It is increasingly clear that becoming demented as we age is more than just Alzheimer’s disease. There may be few if any “pure” cases of Alzheimer’s disease. It may be the added wear and tear from added medical burdens in conjunction with the pathology of Alzheimer’s that leads to dementia. We already test for factors such as B12 deficiency, thyroid deficiency, and acute infections as they may impact cognitive function and are treatable conditions.

However, we ignore many diseases that may take a toll on brain function and cognition. We are just coming to terms that such events as surgery, treatment of cancer, sleep apnea, and repeated head injuries have short and long term effects on cognition. The cumulative load is too much for biological and psychological compensation with time and aging. One often-ignored disease is lung disease such as COPD (chronic obstructive pulmonary disease) and asthma. Most with these diseases do not become demented but these conditions add to the risk and are often modifiable/treatable (Lung disease as a determinant of cognitive decline and dementia, James Dodd, 2015, Alzheimer’s Research and Therapy, 7, 32 PMID 25798202).

Lung disease increases cognitive impairment and brain pathology. We can add this to a list that includes smoking, cardiovascular disease, depression, physical inactivity, hypertension, diabetes, drugs, sleep disturbance, infections, and social isolation that puts us at risk for cognitive decline and are modifiable by life style and medical management starting at least in middle age. There is an independent association between lung function and cognitive performance.

The two main obstructive lung diseases are COPD and asthma. COPD is the most common lung disease. It is preventable and treatable. If left unchecked it is progressive and involves an inflammatory response to noxious particles or gasses most often secondary to tobacco smoke. Asthma is more frequent in children and young adults and is associated with inflammation and atrophy of lung tissue in response to allergy and hay fever rather than smoking. Treatment with inhaled bronchodilators and steroids improve both lung and cognitive function. Both conditions are often associated with cognitive impairment.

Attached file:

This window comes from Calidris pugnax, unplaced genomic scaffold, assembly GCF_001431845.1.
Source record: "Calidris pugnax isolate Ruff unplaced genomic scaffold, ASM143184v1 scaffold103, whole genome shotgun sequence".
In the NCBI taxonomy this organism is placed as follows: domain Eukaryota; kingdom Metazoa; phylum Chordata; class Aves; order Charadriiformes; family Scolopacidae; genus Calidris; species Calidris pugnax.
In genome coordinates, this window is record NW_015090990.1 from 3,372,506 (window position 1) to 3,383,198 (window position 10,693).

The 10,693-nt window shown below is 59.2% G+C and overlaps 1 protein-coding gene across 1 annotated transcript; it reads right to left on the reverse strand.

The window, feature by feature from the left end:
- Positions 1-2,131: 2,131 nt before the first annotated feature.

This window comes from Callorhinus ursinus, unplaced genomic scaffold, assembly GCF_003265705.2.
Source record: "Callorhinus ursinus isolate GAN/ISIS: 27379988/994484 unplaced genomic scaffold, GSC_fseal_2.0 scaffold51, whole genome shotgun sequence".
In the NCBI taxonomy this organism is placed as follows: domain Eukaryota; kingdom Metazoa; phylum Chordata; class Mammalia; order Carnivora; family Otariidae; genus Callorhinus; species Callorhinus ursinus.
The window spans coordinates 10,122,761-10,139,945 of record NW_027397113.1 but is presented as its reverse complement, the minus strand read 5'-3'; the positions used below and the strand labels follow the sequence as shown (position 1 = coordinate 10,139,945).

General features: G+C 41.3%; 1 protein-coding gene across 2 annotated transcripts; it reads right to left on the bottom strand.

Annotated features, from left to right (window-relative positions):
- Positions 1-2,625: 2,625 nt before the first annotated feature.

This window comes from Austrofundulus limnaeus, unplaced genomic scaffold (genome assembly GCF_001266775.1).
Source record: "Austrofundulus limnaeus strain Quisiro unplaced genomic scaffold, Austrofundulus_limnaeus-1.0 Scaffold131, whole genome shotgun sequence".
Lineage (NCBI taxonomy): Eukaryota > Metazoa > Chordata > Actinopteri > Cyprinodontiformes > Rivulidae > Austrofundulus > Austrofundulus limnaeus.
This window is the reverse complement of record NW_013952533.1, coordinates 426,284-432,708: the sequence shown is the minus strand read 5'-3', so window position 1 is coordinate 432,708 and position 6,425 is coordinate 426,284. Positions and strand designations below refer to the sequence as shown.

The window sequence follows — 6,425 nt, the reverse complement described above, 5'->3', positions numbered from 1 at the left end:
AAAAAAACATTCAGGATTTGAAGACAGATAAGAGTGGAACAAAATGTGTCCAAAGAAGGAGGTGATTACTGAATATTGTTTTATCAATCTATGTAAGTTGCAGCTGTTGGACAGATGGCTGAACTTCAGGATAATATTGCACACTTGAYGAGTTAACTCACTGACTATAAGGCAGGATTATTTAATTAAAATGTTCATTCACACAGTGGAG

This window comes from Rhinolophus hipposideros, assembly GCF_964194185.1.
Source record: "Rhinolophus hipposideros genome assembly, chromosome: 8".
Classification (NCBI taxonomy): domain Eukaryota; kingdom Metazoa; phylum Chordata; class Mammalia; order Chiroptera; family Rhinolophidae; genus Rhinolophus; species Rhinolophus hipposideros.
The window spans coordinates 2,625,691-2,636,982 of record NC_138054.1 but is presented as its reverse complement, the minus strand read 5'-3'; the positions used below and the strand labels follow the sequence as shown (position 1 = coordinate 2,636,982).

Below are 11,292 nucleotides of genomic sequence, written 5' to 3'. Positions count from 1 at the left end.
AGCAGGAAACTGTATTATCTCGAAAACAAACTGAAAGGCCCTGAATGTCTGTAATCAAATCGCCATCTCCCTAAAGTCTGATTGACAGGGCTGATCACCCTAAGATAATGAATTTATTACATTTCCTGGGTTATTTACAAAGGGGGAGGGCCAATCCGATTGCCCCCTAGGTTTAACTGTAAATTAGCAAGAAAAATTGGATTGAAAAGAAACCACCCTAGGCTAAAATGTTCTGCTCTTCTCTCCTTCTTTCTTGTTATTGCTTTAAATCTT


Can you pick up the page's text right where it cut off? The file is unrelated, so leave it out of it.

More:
Although the focus of belief has been that hypoxia is the culprit, there is cognitive dysfunction in COPD without hypoxia. More likely the problem stems from cerebral small vessels disease, microbleeds in the brain, chronic inflammation, and oxidative stress. Smoking leads to decreased volume and density of frontal grey matter, risk of stroke, and cerebroatrophy. Finally, COPD has been linked to reduced hippocampal volume – a critical memory structure. In one study half of those with serious acute exacerbations of COPD had moderate to severe cognitive deficits that did not resolve after three months.

We can conclude that lung disease – especially COPD is a modifiable risk factor for cognitive decline and may contribute to the development of dementia. Lung disease independently from Alzheimer’s pathology is linked to memory/cognitive impairment but may or may not be associated with the rate of decline. Finally, the mechanisms for causing brain pathology are very complex.